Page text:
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Chef Greg Baxtrom does things a little differently at his Olmsted restaurant in Brooklyn, New York. The first thing you notice when you enter the place is the huge living-wall stretching the length of the narrow dining room, “we’re going to replace that with edibles soon,” he says. As your eyes scan the drooping green plants, they reach the back of the restaurant and the spacious garden, complete with wooden benches, planting beds, s’more roasting decks, a bathtub full of crustaceans and a newly built home for the restaurant’s quails, “we were worried they would get cold.” Can this really be New York?
Olmsted has quickly, very quickly in fact, become a standout restaurant in one of the world’s most competitive dining cities. The dedication to sourcing ingredients, the ultra-sharp technique and execution displayed in the tiny kitchen – coupled with a hard line approach to keeping prices down, the most expensive item on the menu is $24 – creates a welcoming neighbourhood atmosphere backed up by fine dining food.
The garden, the location, pricing, relationship between produce and plate, staffing and serving systems; everything at Olmsted is a little different to what you might expect from a small and relatively new restaurant in NYC (they’ve been open for about eight months now).
Baxtrom’s approach to food and sourcing is the same as any great restaurant, though it’s done in a tiny kitchen with a third of the normal manpower (manpower that’s afforded two consecutive days holiday a week and a $50,000 starting salary – something almost unheard of in the industry a few years back). The cooking marries intense flavours with deep technique, yet it’s all packaged in what, from first impressions, seems like a regular casual restaurant. It’s for all these reasons that Baxtrom is the recipient of many accolades, great reviews and most recently the S.Pellegrino Game Changer award, presented during the annual StarChefs Rising Stars gala in New York. “It was very unexpected," he says, "but it’s really nice to be noticed that way. We are not trying to take the normal path, we’re trying to do things differently.”
The Scout and The Stock Pot
Baxtrom, like many young boys growing up in the Midwest of America, was in the Scouts – but he wasn’t a regular Boy Scout. He stayed for 15 years, clocked up over 100 badges and ended up with the title of Eagle Scout, “it’s the highest rank you can get,” he says. “I was in it from second grade to high school, my mum and dad really didn’t let me quit at anything.” You could say the discipline, order and hierarchy of an organisation like the Scouts was an early taste of the militant approach to the kitchens he would eventually step into in later life, but it was the competitive campfire-cooking on wild trips with his family that really gave the young eagle master a thirst for the kitchen.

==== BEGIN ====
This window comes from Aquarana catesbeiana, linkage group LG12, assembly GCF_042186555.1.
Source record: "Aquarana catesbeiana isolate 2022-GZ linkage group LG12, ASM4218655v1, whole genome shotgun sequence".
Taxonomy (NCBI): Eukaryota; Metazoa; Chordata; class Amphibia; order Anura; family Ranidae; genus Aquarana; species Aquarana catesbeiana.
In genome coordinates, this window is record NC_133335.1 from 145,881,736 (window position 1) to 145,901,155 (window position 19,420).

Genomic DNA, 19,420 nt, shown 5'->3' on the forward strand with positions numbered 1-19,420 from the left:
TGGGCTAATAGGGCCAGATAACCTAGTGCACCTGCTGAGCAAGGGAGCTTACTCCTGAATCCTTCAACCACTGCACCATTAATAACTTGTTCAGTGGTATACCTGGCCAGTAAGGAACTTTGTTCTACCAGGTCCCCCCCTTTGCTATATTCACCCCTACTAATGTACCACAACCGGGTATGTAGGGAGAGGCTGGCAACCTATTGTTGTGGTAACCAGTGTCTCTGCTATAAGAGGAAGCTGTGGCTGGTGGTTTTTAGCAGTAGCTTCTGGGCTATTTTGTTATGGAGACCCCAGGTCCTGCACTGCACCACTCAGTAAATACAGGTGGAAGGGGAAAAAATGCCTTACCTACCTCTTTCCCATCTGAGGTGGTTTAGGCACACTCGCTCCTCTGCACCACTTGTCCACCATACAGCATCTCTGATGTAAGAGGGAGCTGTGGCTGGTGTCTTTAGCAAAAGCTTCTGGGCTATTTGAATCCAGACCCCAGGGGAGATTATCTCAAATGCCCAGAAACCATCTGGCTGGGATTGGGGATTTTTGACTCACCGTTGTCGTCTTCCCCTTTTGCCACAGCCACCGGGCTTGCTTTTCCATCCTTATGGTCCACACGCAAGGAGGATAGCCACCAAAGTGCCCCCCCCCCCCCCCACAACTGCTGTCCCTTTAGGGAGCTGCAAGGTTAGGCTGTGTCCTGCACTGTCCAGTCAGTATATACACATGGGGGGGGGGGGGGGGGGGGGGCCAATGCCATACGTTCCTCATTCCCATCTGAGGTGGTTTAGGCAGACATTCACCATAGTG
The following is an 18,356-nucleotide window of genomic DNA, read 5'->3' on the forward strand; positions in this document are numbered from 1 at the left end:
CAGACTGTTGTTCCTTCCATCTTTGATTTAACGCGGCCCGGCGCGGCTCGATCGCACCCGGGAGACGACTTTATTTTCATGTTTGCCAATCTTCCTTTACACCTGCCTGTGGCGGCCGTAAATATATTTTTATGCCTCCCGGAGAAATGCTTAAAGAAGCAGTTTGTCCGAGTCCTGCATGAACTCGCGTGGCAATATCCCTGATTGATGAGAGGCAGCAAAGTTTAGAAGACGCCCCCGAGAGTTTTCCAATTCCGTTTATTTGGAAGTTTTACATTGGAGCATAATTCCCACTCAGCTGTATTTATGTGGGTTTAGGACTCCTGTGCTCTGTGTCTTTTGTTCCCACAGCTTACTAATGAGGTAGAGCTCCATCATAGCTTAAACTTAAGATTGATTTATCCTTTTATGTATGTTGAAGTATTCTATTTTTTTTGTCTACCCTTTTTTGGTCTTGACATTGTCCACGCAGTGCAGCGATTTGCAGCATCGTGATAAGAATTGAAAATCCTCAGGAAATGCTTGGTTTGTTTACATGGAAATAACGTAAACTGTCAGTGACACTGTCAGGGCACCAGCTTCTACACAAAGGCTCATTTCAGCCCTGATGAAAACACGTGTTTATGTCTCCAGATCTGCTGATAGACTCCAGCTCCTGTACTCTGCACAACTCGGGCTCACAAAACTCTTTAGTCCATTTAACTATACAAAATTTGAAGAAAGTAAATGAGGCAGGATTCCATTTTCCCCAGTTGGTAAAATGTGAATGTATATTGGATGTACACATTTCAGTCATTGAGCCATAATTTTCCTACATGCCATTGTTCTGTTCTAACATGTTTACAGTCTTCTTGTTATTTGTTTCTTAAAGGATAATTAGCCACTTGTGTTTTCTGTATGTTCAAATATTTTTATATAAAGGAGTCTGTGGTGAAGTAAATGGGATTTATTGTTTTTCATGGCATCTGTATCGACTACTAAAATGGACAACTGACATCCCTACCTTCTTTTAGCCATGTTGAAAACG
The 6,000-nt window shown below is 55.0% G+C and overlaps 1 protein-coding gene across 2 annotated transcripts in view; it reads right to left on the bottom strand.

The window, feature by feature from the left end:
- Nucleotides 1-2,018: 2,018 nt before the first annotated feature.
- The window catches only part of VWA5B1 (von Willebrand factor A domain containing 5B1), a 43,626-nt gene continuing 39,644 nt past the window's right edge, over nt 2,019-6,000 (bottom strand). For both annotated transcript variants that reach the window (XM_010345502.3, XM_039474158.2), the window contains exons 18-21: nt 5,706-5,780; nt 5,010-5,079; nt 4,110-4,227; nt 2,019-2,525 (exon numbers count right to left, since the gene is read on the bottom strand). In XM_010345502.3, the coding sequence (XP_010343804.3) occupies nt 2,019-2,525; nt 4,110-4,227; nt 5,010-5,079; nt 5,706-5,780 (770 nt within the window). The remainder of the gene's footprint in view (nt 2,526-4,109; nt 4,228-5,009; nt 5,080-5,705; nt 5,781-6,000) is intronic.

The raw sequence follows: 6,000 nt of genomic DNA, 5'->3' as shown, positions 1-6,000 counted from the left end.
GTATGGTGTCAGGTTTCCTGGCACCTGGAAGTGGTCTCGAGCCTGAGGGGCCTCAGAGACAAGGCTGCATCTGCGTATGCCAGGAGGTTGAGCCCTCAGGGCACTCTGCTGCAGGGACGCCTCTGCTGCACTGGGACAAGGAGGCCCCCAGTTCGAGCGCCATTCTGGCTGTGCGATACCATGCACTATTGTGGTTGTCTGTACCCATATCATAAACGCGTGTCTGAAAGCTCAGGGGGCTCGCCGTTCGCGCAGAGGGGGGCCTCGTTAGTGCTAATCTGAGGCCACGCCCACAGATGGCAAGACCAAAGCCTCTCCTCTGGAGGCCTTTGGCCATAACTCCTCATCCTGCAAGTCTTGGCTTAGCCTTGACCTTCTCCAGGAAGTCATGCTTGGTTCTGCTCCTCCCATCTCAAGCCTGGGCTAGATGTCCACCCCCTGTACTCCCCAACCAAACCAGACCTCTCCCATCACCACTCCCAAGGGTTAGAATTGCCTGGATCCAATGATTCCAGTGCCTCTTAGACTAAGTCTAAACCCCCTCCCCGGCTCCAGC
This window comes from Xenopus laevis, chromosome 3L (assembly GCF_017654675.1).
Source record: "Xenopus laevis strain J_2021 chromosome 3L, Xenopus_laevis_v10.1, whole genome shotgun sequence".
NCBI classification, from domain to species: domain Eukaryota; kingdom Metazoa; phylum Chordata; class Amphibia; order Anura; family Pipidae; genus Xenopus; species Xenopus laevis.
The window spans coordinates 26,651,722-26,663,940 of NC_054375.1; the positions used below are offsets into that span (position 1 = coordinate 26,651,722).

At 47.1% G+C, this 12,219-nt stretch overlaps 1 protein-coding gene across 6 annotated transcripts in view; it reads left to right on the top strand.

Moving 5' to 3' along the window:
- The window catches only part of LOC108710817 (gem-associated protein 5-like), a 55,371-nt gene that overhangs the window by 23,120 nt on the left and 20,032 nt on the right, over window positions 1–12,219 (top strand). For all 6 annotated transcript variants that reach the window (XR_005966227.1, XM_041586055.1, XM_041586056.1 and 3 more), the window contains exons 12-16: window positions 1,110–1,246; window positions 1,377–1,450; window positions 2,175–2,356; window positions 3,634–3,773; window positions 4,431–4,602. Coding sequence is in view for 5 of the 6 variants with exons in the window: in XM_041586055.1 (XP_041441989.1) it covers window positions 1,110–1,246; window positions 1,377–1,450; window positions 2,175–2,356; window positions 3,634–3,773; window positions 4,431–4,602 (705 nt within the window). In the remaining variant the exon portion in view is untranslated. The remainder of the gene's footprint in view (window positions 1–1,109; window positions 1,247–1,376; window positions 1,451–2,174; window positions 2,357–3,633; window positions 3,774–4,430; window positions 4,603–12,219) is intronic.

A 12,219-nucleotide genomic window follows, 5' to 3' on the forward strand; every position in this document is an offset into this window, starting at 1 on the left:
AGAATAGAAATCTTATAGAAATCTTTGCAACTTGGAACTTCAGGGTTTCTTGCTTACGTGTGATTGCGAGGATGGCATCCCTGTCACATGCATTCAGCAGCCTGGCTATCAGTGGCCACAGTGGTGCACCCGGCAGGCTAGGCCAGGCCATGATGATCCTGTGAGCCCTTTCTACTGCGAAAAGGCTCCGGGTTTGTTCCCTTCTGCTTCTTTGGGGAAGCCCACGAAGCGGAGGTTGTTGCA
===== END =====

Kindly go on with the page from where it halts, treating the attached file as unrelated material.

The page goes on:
“We would go camping with my brother and my father every month, in the summer we would go for a month on end to these forrest reserves. Eventually the adults stop cooking for you and you have to start cooking for yourself, you didn’t want to be the guy that made the shittiest food. Making beef stew or scrambled eggs in the morning, it was fun doing this on little stoves over the fire but then trying to do it better than everyone else - trying to find a way to steam a cake over a double boiler in the middle of the woods... I obviously got my Cooking Merit badge,” he laughs.
After testing his desire further with a week at culinary camp, a headstrong teenage Baxtrom knew what he wanted and after leaving high school immediately started a culinary education. After a stint training in a restaurant just outside Lyon, France, and some work back in his hometown of Chicago, it was 2005 when he got his early break – an internship with Grant Achatz who was about to open what is now the world famous Alinea restaurant.
“About five days into being there the guy who I was the commis for quit and Grant came over and said: ‘Either I’m going to hire someone or you’re going to step up and take his job’. I got lucky.” It was a tough education that kept a young Baxtrom on his toes, “for all the stations at Alinea there is a cook and a sous-chef. You cook and pass it to the sous-chef and the sous plates it. Most of my time there Grant was the person I passed food to, I couldn’t get away with anything.”
After working at Alinea for three-and-a-half years, Achatz, now his mentor, arranged him a week at elBulli, some time with Arzak and five months at Mugaritz – three of Spain’s most important restaurants. “Because I came from Alinea they put me on the line in the kitchen and I’m literally there with an electrical translator and my little dictionary on the cutting board trying to work out what I’m being asked to do.”
He then returned to the States and clocked in experience at Per Se under Thomas Keller, eventually taking a job working as a chef for Dan Barber at Blue Hill Stone Barns. It’s this mix of study that now allows Baxtrom to play so freely, channelling the sharpness of a Keller operation, the deep technique of Achatz and the produce-driven farm directive of Barber into what has become the basis for Olmsted. However, he admits that even with all that experience, his own cooking style before opening the restaurant still needed to develop.